In the last remaining months leading up to the UK’s exit from the EU, the Medicines and Healthcare products Regulatory Agency (MHRA) is taking action to prepare for a potential ‘no-deal’ Brexit. The MHRA strongly believes that cooperation between the UK and the EU will be beneficial for both sides and remains hopeful that an agreement can be reached before the March 29th deadline. However, the regulatory body has said it is important to prepare for all scenarios.
In light of this, earlier this month, the MHRA released proposals on how it could potentially function as a stand-alone medicines and devices regulator, performing all the activities currently carried out by organizations at the EU-level. This would include assessing Marketing Authorisation (MA) applications and making approval decisions, awarding orphan drug status, reviewing pediatric investigation plans, taking on pharmacovigilance responsibilities, etc.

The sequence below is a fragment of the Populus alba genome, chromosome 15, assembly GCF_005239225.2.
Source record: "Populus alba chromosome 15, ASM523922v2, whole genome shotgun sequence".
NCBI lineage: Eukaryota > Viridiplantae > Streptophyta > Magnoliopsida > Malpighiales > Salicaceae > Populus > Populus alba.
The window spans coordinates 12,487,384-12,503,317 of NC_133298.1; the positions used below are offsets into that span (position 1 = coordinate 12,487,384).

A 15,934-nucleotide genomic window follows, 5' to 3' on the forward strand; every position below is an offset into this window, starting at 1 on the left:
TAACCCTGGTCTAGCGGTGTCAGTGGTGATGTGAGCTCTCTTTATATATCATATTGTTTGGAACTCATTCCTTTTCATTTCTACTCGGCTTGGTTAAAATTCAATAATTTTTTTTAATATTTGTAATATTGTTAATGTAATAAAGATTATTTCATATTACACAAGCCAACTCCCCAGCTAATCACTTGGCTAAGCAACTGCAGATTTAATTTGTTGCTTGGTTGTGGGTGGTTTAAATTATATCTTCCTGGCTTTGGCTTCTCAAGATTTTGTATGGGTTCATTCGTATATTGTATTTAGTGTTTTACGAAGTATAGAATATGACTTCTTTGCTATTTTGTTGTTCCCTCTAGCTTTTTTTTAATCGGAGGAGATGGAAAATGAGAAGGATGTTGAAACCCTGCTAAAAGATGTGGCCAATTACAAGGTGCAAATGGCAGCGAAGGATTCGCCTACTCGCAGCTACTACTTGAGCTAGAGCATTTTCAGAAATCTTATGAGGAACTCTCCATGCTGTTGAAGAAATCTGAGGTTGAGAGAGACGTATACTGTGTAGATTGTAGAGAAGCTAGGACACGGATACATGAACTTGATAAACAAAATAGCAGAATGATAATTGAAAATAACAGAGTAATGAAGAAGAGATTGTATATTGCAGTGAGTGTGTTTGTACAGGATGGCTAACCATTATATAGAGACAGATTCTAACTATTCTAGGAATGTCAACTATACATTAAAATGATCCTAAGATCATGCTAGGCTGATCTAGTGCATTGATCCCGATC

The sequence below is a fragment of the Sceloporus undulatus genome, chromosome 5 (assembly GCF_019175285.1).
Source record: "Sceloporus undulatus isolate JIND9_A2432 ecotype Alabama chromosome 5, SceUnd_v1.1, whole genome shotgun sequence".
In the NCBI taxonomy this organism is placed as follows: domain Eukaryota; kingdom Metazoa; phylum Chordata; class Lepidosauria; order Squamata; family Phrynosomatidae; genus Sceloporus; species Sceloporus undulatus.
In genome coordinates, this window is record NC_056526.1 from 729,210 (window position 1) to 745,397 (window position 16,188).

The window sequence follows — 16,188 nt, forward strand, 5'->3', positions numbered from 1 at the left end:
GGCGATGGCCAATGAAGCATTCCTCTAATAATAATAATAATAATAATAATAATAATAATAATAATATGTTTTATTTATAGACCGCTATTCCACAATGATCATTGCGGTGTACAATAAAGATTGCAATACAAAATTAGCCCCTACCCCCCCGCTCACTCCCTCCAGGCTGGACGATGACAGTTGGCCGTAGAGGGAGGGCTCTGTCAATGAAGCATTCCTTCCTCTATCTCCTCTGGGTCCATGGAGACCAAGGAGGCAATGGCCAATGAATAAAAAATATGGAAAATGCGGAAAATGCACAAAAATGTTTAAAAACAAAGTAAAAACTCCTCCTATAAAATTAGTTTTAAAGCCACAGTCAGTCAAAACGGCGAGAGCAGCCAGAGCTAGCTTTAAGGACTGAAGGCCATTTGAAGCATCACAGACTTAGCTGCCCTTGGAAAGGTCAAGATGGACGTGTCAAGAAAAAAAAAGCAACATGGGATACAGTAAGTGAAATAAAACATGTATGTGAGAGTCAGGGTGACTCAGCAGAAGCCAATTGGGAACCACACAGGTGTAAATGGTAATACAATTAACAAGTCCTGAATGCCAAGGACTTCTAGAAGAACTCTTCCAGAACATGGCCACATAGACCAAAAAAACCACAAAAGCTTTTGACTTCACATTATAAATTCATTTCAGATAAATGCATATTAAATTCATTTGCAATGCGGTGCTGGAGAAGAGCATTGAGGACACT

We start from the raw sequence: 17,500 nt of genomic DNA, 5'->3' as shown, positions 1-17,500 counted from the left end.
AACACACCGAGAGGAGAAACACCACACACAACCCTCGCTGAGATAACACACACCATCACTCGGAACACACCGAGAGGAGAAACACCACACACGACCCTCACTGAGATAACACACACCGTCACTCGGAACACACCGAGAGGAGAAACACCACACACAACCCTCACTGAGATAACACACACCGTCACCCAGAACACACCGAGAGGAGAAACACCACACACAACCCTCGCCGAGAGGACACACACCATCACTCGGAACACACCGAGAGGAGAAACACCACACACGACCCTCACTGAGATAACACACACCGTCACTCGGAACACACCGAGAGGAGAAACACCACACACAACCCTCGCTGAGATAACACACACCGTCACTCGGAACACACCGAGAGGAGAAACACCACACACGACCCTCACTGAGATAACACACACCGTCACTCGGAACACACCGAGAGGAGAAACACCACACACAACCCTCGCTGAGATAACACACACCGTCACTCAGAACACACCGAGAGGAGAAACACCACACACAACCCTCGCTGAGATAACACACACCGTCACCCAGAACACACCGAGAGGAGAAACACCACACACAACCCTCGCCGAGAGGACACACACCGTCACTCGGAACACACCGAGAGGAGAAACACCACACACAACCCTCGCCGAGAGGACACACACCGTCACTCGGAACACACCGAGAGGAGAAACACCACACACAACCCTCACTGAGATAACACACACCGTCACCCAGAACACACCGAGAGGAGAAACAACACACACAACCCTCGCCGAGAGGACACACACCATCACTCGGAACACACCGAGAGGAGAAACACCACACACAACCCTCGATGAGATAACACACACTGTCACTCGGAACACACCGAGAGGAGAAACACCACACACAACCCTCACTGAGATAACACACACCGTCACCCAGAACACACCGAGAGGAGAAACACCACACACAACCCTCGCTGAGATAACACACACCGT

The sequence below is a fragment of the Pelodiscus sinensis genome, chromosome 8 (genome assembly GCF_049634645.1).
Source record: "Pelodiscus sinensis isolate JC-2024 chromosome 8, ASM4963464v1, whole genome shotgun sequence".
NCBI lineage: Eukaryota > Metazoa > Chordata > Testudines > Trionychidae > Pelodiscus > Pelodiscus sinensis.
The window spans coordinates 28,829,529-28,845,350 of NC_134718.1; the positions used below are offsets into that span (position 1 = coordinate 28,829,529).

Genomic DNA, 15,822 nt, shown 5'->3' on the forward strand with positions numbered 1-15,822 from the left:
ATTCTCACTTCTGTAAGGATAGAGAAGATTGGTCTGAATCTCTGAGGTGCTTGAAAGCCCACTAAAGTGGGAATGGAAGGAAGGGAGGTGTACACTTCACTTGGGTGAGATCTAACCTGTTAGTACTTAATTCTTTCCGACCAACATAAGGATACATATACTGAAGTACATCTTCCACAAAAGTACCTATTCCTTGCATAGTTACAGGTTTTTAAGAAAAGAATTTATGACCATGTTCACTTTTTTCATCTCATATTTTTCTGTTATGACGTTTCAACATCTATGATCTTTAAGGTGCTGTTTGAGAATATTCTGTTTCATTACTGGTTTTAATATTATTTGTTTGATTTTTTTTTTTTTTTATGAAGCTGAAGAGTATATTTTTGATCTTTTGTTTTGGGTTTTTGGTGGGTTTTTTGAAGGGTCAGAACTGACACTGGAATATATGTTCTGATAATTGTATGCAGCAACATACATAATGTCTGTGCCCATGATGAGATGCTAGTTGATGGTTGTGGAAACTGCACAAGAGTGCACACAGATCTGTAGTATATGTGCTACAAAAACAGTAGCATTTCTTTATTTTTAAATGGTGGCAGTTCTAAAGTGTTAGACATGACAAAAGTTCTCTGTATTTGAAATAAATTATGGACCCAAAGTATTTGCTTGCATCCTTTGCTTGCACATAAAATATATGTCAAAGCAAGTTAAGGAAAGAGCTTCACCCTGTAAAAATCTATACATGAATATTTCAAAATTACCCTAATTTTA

Many in Britain fear that the additional costs and regulatory burdens associated with a stand-alone MHRA will prevent or delay drug manufacturers from seeking approval for their investigational products in the UK. There are also fears that, without continued cooperation between the UK and the EU, companies could find it more difficult to make their approved products available to patients in the UK.
However, agency officials have said that, no matter the outcome on exit day, the MHRA will work to protect patient health and wellbeing and will ensure that drugs and devices are made available to patients in the UK market as quickly and safely as possible.
The MHRA is now asking for consultation on its proposals from the pharmaceutical industry, healthcare professionals, medical charities, patient advocacy groups and the general public. Submissions will be accepted up until 1st November 2018.
To find out more and submit your feedback, click here to access the proposals online on the UK Department of Health and Social Care website.